Quick lesson in Constitutional Law: Bills that would become law—particularly as it pertains to revenue and the budget—must originate in the House of Representatives. Congress makes the laws, not the President or the Judiciary. That changed under FDR, who used the crisis of the Great Depression to change the way the government functioned. The Roosevelt White House wrote the bills that would ultimately constitute the New Deal, and proceeded to promote it through Congress—with large majorities of Democrats in both houses. LBJ did the same with the Great Society—again with large Democratic majorities. George W. Bush’s White House wrote the disastrous prescription drug bill that required extensive arm twisting and procedural tricks in the House to pass through a Republican dominated House and Senate.
Congress had become lazy through the decades, expecting the Executive Branch to do all of the heavy lifting on important legislation while they got to sit back and take the credit for someone else’s work. But that’s not the way it’s supposed to happen, and Obama, being a Constitutional scholar and law professor, knows this. So instead of spoon-feeding Congress as other recent presidents have been wont to do, Obama decided that it was time for Congress to actually earn their paychecks and do what they are Constitutionally obligated to do: Legislate.
This is how the Affordable Care Act (or Obamacare, as was formerly the pejorative until the president decided to own it) came to be. The Obama White House, instead of writing the bill and attempting to walk it through Congress, came up with a framework and set Congress off with the task of actually writing the law, a near complete departure from how important legislation had been handled in the past. Lawmakers, for once, had to actually do the legwork themselves and create the law from scratch.
It certainly didn’t hurt that in 2009 Obama had large majorities from his own party in both chambers, as had his predecessors. This is something that seems completely lost by many in the liberal commentariat these days.
This was also Obama’s approach to handling the gun bill. Provide a framework and let Congress hash it out as they’re supposed to do. Only, since the Republican led House has no interest in actually doing anything whatsoever—they might as well be in a state of permanent adjournment—the Democratic led Senate took up the task with a bi-partisan effort led by Pennsylvania Republican Pat Toomey and West Virginia Democrat Joe Manchin. It was certainly a less than stellar effort, but at least it was an effort, a good and decent start. ‘A’s’ all around for them.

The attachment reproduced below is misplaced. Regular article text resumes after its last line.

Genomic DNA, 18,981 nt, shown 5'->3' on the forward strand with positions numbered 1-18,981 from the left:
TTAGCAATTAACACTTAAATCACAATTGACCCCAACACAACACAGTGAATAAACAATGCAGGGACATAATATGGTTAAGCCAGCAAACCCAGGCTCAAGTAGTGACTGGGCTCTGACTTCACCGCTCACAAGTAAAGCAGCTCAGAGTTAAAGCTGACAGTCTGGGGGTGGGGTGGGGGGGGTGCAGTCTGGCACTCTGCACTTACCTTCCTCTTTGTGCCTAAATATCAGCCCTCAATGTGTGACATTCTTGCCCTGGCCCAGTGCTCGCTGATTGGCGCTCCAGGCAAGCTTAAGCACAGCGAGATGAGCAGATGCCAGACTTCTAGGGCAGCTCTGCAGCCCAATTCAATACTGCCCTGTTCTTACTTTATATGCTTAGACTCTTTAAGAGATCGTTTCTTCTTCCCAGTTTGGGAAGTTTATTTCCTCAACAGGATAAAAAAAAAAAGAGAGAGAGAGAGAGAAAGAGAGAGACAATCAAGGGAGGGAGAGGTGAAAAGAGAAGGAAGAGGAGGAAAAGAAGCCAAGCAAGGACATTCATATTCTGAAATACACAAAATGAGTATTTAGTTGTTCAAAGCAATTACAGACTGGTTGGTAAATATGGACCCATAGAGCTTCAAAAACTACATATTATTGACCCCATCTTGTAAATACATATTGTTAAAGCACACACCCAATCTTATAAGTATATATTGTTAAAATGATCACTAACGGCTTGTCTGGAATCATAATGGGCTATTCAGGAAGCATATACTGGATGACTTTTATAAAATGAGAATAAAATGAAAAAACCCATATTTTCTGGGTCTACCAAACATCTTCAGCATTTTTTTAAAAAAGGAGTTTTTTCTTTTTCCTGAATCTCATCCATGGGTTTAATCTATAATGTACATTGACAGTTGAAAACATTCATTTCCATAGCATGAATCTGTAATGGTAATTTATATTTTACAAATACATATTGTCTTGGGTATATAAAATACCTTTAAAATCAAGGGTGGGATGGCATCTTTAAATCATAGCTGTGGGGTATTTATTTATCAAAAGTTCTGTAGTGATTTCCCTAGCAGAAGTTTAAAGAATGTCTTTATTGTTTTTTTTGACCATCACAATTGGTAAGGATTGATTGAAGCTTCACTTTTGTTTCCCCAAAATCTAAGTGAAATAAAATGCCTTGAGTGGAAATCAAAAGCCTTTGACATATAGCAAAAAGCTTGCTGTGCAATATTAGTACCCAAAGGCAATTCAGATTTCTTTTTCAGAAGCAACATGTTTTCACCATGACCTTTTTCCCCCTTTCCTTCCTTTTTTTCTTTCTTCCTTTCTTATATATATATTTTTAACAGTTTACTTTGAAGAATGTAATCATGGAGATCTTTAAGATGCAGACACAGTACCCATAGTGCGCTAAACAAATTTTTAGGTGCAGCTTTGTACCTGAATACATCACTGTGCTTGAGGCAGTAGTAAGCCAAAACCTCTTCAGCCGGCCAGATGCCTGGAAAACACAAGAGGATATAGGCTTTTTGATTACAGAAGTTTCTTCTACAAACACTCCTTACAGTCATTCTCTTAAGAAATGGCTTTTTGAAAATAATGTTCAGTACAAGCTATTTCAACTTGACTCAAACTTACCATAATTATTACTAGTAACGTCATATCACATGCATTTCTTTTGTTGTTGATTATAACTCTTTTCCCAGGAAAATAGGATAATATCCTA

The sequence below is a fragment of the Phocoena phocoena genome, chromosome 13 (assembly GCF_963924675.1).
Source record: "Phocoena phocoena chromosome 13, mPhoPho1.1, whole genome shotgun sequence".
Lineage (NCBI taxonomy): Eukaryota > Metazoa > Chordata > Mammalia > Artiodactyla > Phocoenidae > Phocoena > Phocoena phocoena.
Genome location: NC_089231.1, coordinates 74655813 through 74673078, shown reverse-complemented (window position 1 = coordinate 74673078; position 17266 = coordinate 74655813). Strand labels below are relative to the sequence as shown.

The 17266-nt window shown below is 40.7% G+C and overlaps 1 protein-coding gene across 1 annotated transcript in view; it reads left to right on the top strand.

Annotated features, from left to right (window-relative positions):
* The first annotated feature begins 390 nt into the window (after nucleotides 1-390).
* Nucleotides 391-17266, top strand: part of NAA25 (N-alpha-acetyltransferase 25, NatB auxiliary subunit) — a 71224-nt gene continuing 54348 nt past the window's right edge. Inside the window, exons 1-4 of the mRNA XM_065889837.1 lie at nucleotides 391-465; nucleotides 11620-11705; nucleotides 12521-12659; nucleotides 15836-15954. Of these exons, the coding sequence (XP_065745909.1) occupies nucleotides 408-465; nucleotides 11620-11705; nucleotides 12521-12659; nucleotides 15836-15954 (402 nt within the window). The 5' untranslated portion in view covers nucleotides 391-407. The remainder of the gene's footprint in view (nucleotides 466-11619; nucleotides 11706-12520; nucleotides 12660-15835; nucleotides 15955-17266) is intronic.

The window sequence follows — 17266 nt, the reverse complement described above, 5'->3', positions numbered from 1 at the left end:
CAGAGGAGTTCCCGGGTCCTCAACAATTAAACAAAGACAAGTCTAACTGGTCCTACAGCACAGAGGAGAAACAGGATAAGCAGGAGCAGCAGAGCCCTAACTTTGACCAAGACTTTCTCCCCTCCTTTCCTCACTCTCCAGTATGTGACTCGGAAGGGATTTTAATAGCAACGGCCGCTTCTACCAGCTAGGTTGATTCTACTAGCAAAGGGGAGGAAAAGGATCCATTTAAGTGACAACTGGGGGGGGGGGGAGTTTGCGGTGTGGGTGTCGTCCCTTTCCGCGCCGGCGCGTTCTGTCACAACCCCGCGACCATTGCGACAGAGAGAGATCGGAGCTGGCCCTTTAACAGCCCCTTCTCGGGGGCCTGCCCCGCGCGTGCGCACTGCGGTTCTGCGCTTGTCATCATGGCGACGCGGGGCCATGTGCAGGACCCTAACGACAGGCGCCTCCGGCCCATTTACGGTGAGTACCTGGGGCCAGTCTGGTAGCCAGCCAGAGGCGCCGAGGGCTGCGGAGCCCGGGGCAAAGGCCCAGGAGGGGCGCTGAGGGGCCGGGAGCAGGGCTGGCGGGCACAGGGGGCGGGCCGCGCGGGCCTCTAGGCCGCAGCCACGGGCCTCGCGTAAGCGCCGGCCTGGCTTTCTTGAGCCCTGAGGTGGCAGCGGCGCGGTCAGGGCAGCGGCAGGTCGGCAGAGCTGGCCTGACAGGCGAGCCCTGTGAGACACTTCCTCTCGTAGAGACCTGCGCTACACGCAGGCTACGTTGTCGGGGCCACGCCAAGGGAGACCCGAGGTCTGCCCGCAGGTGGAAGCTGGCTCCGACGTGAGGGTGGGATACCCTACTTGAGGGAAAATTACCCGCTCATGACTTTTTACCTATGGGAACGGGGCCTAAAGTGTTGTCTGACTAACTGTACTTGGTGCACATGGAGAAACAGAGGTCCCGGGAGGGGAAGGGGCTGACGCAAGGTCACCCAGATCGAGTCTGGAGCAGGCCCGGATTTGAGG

The bill failed because Mitch “Our goal is to make Obama a one term president” McConnell and his horde of obstructionists refuse to do anything that even hints at this president being anywhere close to acceptable. They filibustered, which today simply means nothing more than a 60 vote threshold to even function.
But let’s, for a moment, assume that the president, exasperated by a dysfunctional Senate and a non-functional House of Representatives, decided to be more proactive and add the legislative duties of Congress to the Executive Branch. Would anything change?
<obligatory laughter break>
That might have worked prior to 2011, but in an era where if Obama suddenly had a change of heart and decided that a 20% across the board tax cut was the surest path to economic recovery, the Republicans would stumble all over themselves to denounce it as a blatant Socialist plot. Thus, any specific legislation proposed by Obama would not have gotten past the front gates of 1600 Pennsylvania Ave. before being ridiculed and dismissed out of hand.
The commentariat needs to keep its eye on the ball, so to speak. The president doesn’t have some magical “Green Lantern” powers that suddenly give him the ability to bend an intransigent Republican Party that cares about nothing but power for power’s sake to his will.